Being present to the ones we love – Oklahoman.com

We all have difficult days and unfulfilled dreams and sometimes need a place of comfort. We have joyful days and want someone to celebrate with us, but if we’re not paying attention, significant moments can be overlooked.

So turn off the television, log off social media, pocket the mobile phone, and if you can’t mute the phone and ignore it, then leave it in the car when you go out to eat. Be present — not just with your ears, but your eyes, as well. Pay attention. Don’t interrupt. Say, “Tell me more or help me understand,” and just listen.

Charlotte Lankard is a licensed marriage and family therapist in private practice. Contact her at clankard@opubco.com.

Source: Lankard: Being present to the ones we love | Oklahoman.com

Daily Weigh-Ins Keep Dieters on Track – MedicineNet

Daily Weigh-Ins Keep Dieters on Track – MedicineNet.

Journal of Obesity — An Open Access Journal.

A two-year Cornell University study found that tracking the results of daily weight checks on a chart helped people lose weight and keep it off.

Sometimes I forget but I try to weigh myself every day.  I keep a log on a Google Sheet.  It is a daily reminder of whether I’ve been good or bad.  Bad behavior is not hard to recognize.  Too many restaurant meals, too much animal protein, ice cream, pizza, beer, etc.  Good behavior is harder but achievable.  Grilled chicken on mixed greens, choosing the smaller burrito rather than the giant version, more plant based meals, less beer.

Periodic weigh-in’s work.  It’s part of the routine ever since losing over 200 pounds.  Boom.

Anne Lamott – Time Lost and Found

Finding time – Sunset.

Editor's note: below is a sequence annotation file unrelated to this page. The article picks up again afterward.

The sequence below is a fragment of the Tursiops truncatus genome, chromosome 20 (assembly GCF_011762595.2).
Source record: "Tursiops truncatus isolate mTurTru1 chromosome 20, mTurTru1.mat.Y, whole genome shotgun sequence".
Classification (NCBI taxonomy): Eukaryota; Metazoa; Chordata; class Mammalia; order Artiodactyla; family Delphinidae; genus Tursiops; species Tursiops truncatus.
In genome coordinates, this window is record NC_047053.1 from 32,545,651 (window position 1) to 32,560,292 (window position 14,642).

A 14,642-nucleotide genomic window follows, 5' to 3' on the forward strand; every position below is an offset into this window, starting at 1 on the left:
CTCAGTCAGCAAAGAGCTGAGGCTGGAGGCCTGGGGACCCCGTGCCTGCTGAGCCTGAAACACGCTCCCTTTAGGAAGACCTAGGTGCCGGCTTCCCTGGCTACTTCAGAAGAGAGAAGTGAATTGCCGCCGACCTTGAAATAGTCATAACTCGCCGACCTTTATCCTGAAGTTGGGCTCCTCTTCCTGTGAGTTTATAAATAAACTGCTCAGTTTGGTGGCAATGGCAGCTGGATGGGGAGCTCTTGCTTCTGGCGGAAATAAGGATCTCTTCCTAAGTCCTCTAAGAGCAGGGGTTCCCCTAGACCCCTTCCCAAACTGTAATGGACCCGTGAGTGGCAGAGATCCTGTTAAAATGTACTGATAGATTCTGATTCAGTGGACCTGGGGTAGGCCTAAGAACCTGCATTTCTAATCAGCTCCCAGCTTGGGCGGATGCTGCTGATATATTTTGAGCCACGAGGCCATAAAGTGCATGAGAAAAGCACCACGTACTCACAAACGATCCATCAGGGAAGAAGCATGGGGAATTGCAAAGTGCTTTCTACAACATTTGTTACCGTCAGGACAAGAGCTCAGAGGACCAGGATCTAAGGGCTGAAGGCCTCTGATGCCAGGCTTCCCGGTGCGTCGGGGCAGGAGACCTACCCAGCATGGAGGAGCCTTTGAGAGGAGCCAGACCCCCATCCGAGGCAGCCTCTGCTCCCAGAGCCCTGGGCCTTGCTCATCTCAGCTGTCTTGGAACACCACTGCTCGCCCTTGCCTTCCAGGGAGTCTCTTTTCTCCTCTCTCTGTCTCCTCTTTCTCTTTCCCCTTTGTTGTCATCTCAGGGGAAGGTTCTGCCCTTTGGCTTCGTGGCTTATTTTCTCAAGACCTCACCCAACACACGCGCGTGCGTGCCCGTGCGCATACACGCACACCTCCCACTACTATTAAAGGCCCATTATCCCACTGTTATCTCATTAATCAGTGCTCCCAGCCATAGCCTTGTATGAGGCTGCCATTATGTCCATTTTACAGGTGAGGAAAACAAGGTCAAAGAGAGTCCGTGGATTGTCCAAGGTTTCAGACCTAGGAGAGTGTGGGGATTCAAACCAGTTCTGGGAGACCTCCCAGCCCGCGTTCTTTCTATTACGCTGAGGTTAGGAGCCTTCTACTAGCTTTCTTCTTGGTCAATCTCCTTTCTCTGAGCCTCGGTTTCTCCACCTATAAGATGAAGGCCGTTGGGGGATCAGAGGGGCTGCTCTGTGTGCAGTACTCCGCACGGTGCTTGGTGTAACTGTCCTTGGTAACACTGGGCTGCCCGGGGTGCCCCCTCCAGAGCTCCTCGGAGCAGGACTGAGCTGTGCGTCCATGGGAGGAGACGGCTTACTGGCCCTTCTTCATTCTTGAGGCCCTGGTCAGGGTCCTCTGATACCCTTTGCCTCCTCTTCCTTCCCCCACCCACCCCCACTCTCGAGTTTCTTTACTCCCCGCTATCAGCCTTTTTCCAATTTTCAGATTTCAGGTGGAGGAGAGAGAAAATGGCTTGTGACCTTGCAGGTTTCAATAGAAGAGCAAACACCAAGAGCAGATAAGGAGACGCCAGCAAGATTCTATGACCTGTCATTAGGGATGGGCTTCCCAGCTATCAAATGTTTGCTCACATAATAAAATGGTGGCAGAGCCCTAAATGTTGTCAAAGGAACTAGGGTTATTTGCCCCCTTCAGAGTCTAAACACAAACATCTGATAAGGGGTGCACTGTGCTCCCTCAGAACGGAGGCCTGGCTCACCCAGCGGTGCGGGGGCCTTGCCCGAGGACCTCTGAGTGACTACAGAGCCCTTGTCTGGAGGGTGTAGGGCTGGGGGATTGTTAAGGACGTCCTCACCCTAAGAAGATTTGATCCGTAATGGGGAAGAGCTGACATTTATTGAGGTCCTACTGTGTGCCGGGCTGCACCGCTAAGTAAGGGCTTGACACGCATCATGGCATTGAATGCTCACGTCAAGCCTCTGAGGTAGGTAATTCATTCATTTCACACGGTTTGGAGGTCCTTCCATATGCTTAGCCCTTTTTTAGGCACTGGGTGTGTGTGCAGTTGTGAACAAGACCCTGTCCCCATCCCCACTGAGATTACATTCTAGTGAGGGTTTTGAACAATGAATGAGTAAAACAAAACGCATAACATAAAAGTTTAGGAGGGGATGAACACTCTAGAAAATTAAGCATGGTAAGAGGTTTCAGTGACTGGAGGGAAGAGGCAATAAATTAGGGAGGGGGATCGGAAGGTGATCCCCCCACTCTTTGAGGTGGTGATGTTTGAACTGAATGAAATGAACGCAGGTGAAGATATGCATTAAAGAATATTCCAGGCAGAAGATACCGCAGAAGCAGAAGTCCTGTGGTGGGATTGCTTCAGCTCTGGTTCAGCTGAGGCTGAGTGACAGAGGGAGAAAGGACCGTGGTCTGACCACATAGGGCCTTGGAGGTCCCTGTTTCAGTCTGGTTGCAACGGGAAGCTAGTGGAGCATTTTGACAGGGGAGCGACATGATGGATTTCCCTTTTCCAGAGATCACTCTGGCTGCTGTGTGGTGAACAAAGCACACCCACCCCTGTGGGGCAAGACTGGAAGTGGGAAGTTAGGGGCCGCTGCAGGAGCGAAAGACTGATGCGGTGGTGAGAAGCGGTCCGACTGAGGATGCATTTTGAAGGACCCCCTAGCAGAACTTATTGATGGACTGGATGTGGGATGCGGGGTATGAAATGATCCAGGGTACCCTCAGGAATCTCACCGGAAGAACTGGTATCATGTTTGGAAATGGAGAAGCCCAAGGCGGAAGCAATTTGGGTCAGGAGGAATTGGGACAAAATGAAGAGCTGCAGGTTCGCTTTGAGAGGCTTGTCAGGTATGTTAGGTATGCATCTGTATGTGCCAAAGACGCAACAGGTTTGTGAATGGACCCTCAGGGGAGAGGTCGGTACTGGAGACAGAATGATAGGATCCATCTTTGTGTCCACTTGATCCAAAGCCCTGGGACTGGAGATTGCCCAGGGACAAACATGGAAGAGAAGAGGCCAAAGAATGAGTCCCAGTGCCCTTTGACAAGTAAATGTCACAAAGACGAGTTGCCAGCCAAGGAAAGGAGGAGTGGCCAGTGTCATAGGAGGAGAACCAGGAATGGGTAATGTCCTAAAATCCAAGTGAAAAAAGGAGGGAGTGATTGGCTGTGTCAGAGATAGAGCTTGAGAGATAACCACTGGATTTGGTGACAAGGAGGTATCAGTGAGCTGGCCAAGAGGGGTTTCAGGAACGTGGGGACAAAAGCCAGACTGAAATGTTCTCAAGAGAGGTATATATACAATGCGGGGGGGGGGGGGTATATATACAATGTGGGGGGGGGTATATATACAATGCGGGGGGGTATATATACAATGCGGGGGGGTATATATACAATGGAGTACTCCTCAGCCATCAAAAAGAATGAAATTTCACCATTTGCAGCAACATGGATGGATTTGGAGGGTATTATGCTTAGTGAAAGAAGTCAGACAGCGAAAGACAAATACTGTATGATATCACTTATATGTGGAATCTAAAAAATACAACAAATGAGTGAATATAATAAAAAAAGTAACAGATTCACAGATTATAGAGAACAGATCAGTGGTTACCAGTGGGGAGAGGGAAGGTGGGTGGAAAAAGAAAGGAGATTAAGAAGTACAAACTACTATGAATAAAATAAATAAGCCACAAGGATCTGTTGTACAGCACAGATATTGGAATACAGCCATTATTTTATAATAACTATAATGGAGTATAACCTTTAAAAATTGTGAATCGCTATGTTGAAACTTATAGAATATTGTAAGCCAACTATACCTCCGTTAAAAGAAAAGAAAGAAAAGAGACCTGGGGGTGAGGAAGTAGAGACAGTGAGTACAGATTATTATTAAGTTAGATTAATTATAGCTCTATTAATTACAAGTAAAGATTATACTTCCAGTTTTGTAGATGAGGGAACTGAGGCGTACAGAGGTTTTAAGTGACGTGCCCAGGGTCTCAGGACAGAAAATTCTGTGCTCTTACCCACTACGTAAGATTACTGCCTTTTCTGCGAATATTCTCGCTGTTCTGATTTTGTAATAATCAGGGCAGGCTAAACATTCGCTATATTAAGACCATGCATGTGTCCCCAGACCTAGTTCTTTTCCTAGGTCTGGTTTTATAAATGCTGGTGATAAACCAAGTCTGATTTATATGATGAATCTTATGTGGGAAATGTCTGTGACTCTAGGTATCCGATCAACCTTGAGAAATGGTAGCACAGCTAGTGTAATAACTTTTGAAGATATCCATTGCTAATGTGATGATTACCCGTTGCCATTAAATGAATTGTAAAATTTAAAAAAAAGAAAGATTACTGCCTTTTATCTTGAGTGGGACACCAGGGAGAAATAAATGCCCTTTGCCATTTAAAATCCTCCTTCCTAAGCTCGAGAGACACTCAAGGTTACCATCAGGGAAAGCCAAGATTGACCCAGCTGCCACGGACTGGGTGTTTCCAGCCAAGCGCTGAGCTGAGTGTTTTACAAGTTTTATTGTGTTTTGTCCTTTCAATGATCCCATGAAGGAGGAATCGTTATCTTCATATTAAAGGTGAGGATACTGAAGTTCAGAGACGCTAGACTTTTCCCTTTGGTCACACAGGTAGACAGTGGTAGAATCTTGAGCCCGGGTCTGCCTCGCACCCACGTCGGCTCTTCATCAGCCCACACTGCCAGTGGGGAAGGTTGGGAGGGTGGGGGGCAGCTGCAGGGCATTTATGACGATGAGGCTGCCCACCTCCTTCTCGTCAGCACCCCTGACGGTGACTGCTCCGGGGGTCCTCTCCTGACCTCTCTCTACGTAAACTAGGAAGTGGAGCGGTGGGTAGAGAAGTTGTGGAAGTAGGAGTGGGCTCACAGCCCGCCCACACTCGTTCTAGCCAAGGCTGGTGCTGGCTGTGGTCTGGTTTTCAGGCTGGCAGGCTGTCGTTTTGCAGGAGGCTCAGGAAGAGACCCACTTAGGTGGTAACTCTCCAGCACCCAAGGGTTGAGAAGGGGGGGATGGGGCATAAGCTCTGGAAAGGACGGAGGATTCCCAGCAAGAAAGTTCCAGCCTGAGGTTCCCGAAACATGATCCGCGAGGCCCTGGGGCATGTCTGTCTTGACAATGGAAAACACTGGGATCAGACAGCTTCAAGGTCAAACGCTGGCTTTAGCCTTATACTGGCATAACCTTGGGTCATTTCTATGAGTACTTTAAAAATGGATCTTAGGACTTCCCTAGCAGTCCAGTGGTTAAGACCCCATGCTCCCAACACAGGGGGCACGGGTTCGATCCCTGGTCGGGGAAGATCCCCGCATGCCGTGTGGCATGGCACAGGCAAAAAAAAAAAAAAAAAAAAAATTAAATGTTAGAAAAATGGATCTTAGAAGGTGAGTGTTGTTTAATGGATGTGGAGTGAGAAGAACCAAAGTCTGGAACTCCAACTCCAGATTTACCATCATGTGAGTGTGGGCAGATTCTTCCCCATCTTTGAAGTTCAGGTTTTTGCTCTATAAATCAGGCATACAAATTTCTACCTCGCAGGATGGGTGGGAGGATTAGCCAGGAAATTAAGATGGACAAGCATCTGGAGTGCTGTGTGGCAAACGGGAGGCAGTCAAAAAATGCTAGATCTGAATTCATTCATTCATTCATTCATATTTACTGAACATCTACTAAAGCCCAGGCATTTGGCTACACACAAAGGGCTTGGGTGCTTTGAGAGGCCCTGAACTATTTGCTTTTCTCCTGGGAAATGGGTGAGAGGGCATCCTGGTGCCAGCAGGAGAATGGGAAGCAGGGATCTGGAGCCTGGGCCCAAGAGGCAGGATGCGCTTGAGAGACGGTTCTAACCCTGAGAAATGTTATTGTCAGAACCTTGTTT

I sometimes teach classes on writing, during which I tell my students every single thing I know about the craft and habit. This takes approximately 45 minutes. I begin with my core belief—and the foundation of almost all wisdom traditions—that there is nothing you can buy, achieve, own, or rent that can fill up that hunger inside for a sense of fulfillment and wonder. But the good news is that creative expression, whether that means writing, dancing, bird-watching, or cooking, can give a person almost everything that he or she has been searching for: enlivenment, peace, meaning, and the incalculable wealth of time spent quietly in beauty.

Then I bring up the bad news: You have to make time to do this.

This means you have to grasp that your manic forms of connectivity—cell phone, email, text, Twitter—steal most chances of lasting connection or amazement. That multitasking can argue a wasted life. That a close friendship is worth more than material success.

Stupidity is Worse for us than Either Sugar or Saturated Fat

Stupidity is worse for us than either sugar or saturated fat.

Read this article and you’ll encounter a well reasoned rant with lots of links for further reading enjoyment.  My personal journey includes a significant weight loss experience in my early 20’s.  Over the years I’ve gained back some of the 200 plus pounds lost.  Over the years I’ve also gotten lazy with my dietary habits.  Too many calories and an aging metabolism is not a combination for staying trim.  So I got serious (again) and have dropped 12 pounds the past three months.  I’ve always known what to do but failed to do what needed to be done.